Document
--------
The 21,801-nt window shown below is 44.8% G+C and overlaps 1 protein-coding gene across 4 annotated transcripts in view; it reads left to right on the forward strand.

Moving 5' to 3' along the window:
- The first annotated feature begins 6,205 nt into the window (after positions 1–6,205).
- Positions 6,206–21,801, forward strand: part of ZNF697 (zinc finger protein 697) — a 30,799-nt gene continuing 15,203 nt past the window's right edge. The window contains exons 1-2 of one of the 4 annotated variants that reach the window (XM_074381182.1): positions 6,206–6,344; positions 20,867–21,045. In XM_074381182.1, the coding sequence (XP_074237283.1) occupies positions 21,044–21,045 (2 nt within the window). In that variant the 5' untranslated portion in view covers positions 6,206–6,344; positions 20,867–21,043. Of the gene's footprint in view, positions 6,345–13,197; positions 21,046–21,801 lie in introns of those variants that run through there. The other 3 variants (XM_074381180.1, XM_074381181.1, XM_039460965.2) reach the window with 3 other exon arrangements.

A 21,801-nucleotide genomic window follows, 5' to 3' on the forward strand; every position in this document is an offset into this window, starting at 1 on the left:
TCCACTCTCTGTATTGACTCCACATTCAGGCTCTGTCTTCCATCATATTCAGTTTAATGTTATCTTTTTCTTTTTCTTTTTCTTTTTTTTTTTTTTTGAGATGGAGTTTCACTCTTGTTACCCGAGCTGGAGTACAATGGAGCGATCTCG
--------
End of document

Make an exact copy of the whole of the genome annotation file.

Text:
The 21,801-nt window shown below is 44.8% G+C and overlaps 1 protein-coding gene across 4 annotated transcripts in view; it reads left to right on the forward strand.

Moving 5' to 3' along the window:
- The first annotated feature begins 6,205 nt into the window (after positions 1–6,205).
- Positions 6,206–21,801, forward strand: part of ZNF697 (zinc finger protein 697) — a 30,799-nt gene continuing 15,203 nt past the window's right edge. The window contains exons 1-2 of one of the 4 annotated variants that reach the window (XM_074381182.1): positions 6,206–6,344; positions 20,867–21,045. In XM_074381182.1, the coding sequence (XP_074237283.1) occupies positions 21,044–21,045 (2 nt within the window). In that variant the 5' untranslated portion in view covers positions 6,206–6,344; positions 20,867–21,043. Of the gene's footprint in view, positions 6,345–13,197; positions 21,046–21,801 lie in introns of those variants that run through there. The other 3 variants (XM_074381180.1, XM_074381181.1, XM_039460965.2) reach the window with 3 other exon arrangements.

A 21,801-nucleotide genomic window follows, 5' to 3' on the forward strand; every position in this document is an offset into this window, starting at 1 on the left:
TCCACTCTCTGTATTGACTCCACATTCAGGCTCTGTCTTCCATCATATTCAGTTTAATGTTATCTTTTTCTTTTTCTTTTTCTTTTTTTTTTTTTTTGAGATGGAGTTTCACTCTTGTTACCCGAGCTGGAGTACAATGGAGCGATCTCG